In the last Blue View, I talked about a long line antenna, which is what most cruising boats use for transmitting, either on the marine bands or on the HAM frequencies. As I mentioned, probably 95% of the cruising sailboats we see use a long line type antenna for their HF radios, but there are a couple of other alternatives.
One alternative is a whip antenna. This is a 23' fiberglass antenna that is mounted to a rail, usually near the stern of a sailboat. The rail is typically used as the counterpoise. The whip antenna is more often used on power boats, but we have seen a number of sailboats using them as well. The drawbacks: they are expensive (although no more so than buying and installing a couple of backstay insulators); the mounting method must be robust as a 23' pole aboard a sailboat that is rolling in a seaway will put a lot of stress on the mounting point; the transmission range is typically less than that of a properly installed long line antenna – some estimates I've seen indicate as much as 30% less.
Another alternative is a dipole antenna. A dipole antenna may be the most widely used antenna for shore-based systems. The most common version is made up of two identical length conductors placed end-to-end. The radio signal connection is made at the junction of the two wires. The dipole antenna is only resonant within a small frequency range (example: 14.0Mhz-14.5Mhz), and is tuned by adjusting the length of the two conductors. If it is operated at the tuned transmission frequency, no antenna tuner is needed – the dipole can be connected directly to the radio. We commonly transmit in the 14Mhz range, so the dipole I built was tuned for this range. I found, however, that if I connected it through my antenna tuner, it transmits reasonably well throughout the 10Mhz to 18Mhz range – maybe not quite as well as the long line, but not bad. On the other hand, within its resonant frequency band, it is superior to our long line antenna.
I built a rather simple version. I used coax cable from the antenna tuner to the junction of the two dipole conductors. As an insulator, I used a one foot section of 1x2 wood, and soldered the connections between the coax and the dipole conductors. Each of the conductors were secured with cable ties, and the entire insulator was wrapped in rigger's tape to protect it from the elements. I used a spare halyard to hoist one end of the antenna and secured the other end to the stern rail. The coax wire was led from the insulator to a cable tie on the backstay, then to our antenna tuner.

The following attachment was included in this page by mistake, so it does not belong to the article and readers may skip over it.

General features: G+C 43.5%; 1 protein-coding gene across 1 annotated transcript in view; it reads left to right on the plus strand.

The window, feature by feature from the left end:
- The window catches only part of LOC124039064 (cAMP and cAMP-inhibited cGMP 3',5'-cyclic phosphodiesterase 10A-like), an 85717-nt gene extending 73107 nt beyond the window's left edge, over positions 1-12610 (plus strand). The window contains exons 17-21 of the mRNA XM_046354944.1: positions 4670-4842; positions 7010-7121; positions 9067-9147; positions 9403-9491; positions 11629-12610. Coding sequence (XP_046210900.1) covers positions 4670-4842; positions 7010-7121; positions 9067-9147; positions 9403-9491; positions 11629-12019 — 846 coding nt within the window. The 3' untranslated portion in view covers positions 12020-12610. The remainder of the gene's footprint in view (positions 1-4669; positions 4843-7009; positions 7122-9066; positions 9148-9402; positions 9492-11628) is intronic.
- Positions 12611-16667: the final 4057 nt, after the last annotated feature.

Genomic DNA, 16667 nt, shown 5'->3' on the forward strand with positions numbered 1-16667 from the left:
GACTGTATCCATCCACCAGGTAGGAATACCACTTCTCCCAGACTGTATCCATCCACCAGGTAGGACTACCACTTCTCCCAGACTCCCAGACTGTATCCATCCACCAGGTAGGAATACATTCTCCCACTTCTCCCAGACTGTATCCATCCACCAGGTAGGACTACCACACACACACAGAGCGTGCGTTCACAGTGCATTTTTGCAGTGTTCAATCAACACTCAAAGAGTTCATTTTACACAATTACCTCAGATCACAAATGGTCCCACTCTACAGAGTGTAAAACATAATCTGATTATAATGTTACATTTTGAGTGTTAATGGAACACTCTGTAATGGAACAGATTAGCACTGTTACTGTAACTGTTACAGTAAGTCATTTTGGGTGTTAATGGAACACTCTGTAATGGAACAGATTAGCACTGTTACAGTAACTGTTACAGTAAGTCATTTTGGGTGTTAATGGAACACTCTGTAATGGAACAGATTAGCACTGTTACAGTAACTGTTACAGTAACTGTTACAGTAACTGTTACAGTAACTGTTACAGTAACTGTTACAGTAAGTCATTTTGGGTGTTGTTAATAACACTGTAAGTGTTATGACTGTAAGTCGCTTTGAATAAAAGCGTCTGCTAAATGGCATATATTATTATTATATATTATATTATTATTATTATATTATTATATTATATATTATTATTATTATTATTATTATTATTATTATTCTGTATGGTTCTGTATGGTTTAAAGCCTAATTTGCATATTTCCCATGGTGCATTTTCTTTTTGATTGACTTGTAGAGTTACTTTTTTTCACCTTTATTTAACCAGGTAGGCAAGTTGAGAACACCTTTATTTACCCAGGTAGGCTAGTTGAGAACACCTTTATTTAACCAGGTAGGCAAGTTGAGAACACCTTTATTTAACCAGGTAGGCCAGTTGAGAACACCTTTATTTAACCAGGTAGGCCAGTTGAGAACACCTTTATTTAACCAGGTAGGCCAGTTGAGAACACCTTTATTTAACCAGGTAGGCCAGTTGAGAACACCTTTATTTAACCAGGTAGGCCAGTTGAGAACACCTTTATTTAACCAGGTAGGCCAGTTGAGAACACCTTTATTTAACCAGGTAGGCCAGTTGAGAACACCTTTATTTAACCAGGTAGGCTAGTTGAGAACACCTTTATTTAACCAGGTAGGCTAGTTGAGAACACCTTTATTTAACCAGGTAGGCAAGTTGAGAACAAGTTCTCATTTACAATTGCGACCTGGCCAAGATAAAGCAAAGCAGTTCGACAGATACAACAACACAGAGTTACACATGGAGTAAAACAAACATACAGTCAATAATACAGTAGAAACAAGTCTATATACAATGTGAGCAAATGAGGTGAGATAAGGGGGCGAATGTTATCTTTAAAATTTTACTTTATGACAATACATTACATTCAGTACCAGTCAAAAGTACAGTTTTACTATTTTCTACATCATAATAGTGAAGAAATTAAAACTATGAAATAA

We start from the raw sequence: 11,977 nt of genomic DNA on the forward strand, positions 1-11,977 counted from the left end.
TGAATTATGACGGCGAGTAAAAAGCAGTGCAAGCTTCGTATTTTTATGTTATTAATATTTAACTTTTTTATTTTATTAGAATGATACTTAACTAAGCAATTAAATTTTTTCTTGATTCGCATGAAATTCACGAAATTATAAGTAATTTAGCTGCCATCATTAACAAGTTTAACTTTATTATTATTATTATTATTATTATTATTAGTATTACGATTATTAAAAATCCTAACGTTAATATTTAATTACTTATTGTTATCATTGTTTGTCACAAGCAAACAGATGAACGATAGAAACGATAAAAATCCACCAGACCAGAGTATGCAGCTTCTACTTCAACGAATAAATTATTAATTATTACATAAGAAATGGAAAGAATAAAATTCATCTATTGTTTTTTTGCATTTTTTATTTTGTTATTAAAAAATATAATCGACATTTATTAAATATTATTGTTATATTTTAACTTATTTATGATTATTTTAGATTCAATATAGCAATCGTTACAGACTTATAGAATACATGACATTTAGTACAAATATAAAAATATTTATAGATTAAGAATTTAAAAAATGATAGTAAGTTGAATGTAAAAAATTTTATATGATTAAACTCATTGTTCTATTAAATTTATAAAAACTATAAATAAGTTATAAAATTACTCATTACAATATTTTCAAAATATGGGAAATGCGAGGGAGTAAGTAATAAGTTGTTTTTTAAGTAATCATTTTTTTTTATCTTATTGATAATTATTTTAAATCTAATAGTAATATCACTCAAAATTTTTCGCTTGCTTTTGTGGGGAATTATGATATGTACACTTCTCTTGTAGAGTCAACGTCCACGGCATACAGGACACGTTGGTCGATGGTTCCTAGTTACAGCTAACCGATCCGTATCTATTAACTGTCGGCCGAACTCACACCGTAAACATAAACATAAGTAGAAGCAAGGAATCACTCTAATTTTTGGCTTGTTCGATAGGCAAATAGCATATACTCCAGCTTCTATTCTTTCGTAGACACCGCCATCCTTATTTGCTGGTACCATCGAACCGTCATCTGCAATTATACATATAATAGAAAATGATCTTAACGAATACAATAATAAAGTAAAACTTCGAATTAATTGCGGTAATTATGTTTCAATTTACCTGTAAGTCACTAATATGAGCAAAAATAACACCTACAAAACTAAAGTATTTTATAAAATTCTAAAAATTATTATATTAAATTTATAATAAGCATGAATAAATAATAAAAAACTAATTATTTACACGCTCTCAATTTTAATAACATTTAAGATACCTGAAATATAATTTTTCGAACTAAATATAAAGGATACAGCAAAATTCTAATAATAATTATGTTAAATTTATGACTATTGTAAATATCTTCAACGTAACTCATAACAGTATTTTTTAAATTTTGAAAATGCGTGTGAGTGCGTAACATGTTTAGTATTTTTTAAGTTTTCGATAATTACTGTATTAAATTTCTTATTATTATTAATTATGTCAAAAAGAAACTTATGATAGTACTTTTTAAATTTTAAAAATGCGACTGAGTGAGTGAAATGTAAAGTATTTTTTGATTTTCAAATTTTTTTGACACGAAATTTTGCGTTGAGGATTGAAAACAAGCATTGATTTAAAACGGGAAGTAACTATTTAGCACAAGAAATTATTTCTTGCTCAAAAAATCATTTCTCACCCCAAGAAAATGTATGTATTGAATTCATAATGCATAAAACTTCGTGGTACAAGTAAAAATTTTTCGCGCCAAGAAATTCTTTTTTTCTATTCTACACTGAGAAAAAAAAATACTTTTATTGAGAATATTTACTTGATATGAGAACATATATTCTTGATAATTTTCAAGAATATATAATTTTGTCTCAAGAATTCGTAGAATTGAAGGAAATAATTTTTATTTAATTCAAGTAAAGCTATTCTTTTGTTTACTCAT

The length of the two dipole conductors should be 1/2 wavelength in total which, if you're not a radio geek, is determined by the formula: length in feet = 468/frequency in megahertz. So if you want to transmit at 14.2Mhz, the theoretical length of the conductors should be 468/14.2 = 32.96 feet, and each conductor should be half of this, or 16.48 feet. Note that this is the theoretical length. The optimal length will vary from the theoretical based on a host of variables – the type and length of feed line, other rigging, masts, angle of the dipole, etc.
To tune the antenna length, I used my radio's built in Standing Wave Ratio (SWR) meter. I was at anchor, but if I was at a marina, I would have moved Nine of Cups to an anchorage or mooring to avoid any interference from other boats or structures. I started by making the length of the dipole conductors slightly longer than the theoretical lengths, hoisted it into position and checked the SWR. The SWR will be lowest at the resonant frequency of the dipole, and to start, the center of the resonant frequency was lower than the desired frequency of 14.2Mhz. I lowered the antenna and trimmed off an inch from each conductor, then repeated the process until the the resonant frequency was centered around 14.2Mhz.
The purists out there will know this wasn't the optimal method of building a dipole. I should have used a balun between the coax feed line and the dipole conductors, or alternatively used a twin lead feed line instead of coax. There are also ways to build a multi-frequency dipole that will transmit at three frequency ranges. This was my first attempt, however, and I wanted to keep it simple. As it turns out, I was quite happy with its performance and didn't modify it.
If I didn't have a SWR meter, I would have made the lengths of the conductors the theoretical lengths and used an antenna tuner between the dipole and the radio. This is the configuration I use anyway, since I often use the dipole at other than the resonant frequency.
So what do we actually use? Most often we rely on our old long line antenna, and the dipole is our backup. Since it doesn't require a ground plane, I also dig it out when we are on the hard where the performance of the long line drops dramatically.
Well – to paraphrase my dear old dad – I've taught you everything I know about HF radios and antennas and you still don't know nuthin'.
Next week I'll move on to a totally new subject – stay tuned.